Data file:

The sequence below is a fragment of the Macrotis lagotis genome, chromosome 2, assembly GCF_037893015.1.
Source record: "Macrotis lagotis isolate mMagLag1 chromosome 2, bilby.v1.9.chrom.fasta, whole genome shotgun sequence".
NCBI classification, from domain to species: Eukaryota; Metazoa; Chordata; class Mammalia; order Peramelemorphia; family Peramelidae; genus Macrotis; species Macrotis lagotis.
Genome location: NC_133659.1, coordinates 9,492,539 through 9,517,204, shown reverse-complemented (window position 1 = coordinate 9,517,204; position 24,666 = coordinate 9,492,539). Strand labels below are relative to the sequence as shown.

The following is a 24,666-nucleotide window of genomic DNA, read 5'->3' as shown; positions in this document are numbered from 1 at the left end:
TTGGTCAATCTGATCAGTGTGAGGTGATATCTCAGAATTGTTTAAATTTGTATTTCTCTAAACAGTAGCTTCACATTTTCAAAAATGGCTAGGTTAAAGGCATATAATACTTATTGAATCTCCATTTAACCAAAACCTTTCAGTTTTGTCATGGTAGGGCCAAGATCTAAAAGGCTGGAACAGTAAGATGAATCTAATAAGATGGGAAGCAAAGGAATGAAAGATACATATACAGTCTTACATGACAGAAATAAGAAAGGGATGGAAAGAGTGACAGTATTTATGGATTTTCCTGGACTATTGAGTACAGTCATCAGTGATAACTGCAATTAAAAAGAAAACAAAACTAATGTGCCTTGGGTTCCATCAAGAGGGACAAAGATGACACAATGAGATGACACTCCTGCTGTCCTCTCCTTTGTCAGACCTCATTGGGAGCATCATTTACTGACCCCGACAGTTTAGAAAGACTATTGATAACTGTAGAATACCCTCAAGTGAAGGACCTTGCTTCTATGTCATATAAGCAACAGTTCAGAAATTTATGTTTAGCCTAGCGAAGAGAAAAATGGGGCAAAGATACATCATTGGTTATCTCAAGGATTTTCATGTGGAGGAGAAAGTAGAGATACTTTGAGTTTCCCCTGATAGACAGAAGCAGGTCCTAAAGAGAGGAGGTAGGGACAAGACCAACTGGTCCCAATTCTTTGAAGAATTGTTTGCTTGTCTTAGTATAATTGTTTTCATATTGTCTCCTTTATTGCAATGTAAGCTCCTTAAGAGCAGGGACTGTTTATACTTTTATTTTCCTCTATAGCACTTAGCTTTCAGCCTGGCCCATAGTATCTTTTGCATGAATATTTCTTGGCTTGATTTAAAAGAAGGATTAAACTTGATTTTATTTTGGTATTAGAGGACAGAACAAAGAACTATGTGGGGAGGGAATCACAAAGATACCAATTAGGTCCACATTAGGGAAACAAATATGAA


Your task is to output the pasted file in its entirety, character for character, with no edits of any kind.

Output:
The sequence below is a fragment of the Macrotis lagotis genome, chromosome 2, assembly GCF_037893015.1.
Source record: "Macrotis lagotis isolate mMagLag1 chromosome 2, bilby.v1.9.chrom.fasta, whole genome shotgun sequence".
NCBI classification, from domain to species: Eukaryota; Metazoa; Chordata; class Mammalia; order Peramelemorphia; family Peramelidae; genus Macrotis; species Macrotis lagotis.
Genome location: NC_133659.1, coordinates 9,492,539 through 9,517,204, shown reverse-complemented (window position 1 = coordinate 9,517,204; position 24,666 = coordinate 9,492,539). Strand labels below are relative to the sequence as shown.

The following is a 24,666-nucleotide window of genomic DNA, read 5'->3' as shown; positions in this document are numbered from 1 at the left end:
TTGGTCAATCTGATCAGTGTGAGGTGATATCTCAGAATTGTTTAAATTTGTATTTCTCTAAACAGTAGCTTCACATTTTCAAAAATGGCTAGGTTAAAGGCATATAATACTTATTGAATCTCCATTTAACCAAAACCTTTCAGTTTTGTCATGGTAGGGCCAAGATCTAAAAGGCTGGAACAGTAAGATGAATCTAATAAGATGGGAAGCAAAGGAATGAAAGATACATATACAGTCTTACATGACAGAAATAAGAAAGGGATGGAAAGAGTGACAGTATTTATGGATTTTCCTGGACTATTGAGTACAGTCATCAGTGATAACTGCAATTAAAAAGAAAACAAAACTAATGTGCCTTGGGTTCCATCAAGAGGGACAAAGATGACACAATGAGATGACACTCCTGCTGTCCTCTCCTTTGTCAGACCTCATTGGGAGCATCATTTACTGACCCCGACAGTTTAGAAAGACTATTGATAACTGTAGAATACCCTCAAGTGAAGGACCTTGCTTCTATGTCATATAAGCAACAGTTCAGAAATTTATGTTTAGCCTAGCGAAGAGAAAAATGGGGCAAAGATACATCATTGGTTATCTCAAGGATTTTCATGTGGAGGAGAAAGTAGAGATACTTTGAGTTTCCCCTGATAGACAGAAGCAGGTCCTAAAGAGAGGAGGTAGGGACAAGACCAACTGGTCCCAATTCTTTGAAGAATTGTTTGCTTGTCTTAGTATAATTGTTTTCATATTGTCTCCTTTATTGCAATGTAAGCTCCTTAAGAGCAGGGACTGTTTATACTTTTATTTTCCTCTATAGCACTTAGCTTTCAGCCTGGCCCATAGTATCTTTTGCATGAATATTTCTTGGCTTGATTTAAAAGAAGGATTAAACTTGATTTTATTTTGGTATTAGAGGACAGAACAAAGAACTATGTGGGGAGGGAATCACAAAGATACCAATTAGGTCCACATTAGGGAAACAAATATGAA